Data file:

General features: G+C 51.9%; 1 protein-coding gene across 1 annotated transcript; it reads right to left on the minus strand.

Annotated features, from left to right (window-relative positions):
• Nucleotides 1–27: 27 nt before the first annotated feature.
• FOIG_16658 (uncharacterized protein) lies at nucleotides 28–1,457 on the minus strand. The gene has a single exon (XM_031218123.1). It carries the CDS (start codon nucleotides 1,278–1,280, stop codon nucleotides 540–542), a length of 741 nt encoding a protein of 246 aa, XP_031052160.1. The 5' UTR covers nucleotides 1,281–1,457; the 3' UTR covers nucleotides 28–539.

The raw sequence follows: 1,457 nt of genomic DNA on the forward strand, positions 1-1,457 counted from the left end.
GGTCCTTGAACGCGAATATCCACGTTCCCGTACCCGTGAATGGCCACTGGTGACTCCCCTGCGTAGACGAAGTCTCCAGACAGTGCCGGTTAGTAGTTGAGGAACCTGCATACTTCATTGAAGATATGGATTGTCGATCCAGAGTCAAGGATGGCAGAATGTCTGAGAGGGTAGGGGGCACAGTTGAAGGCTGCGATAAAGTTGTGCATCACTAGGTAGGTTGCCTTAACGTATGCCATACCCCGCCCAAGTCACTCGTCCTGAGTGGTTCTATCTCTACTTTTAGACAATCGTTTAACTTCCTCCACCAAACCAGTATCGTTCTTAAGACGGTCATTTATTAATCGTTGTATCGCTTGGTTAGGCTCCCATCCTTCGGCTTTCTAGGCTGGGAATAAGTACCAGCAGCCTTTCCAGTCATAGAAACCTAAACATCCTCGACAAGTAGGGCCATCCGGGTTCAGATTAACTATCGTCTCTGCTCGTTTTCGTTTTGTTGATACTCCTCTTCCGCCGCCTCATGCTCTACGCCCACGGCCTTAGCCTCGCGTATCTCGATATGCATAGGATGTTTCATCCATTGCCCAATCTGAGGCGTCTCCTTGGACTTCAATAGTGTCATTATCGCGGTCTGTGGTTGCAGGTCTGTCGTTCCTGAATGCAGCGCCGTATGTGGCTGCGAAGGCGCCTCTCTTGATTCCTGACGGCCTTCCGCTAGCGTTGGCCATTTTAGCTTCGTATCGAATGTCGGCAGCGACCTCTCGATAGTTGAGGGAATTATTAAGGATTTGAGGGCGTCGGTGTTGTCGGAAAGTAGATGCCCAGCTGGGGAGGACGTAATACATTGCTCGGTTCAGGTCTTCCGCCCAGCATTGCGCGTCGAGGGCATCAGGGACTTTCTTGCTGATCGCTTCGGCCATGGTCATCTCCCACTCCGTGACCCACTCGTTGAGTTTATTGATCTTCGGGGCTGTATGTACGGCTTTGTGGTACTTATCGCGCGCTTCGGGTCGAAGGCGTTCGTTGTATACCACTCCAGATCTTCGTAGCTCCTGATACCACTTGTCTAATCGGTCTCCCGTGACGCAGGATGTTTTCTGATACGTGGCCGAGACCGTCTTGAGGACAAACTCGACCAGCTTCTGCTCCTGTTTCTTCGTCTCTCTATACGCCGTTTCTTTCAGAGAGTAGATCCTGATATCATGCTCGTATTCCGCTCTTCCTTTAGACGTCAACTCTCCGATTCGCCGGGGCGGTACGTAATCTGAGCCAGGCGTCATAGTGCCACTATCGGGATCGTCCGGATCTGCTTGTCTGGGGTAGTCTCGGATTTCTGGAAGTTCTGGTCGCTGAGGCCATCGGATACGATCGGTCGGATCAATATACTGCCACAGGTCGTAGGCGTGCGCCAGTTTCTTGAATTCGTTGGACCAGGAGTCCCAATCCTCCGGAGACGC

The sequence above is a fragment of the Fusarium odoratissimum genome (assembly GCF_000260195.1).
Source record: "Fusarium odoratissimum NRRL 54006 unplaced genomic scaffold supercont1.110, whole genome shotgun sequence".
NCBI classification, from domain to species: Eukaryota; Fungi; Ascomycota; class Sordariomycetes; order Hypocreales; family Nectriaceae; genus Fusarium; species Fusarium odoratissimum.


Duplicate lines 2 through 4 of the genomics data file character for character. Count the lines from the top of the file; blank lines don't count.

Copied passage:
Annotated features, from left to right (window-relative positions):
• Nucleotides 1–27: 27 nt before the first annotated feature.
• FOIG_16658 (uncharacterized protein) lies at nucleotides 28–1,457 on the minus strand. The gene has a single exon (XM_031218123.1). It carries the CDS (start codon nucleotides 1,278–1,280, stop codon nucleotides 540–542), a length of 741 nt encoding a protein of 246 aa, XP_031052160.1. The 5' UTR covers nucleotides 1,281–1,457; the 3' UTR covers nucleotides 28–539.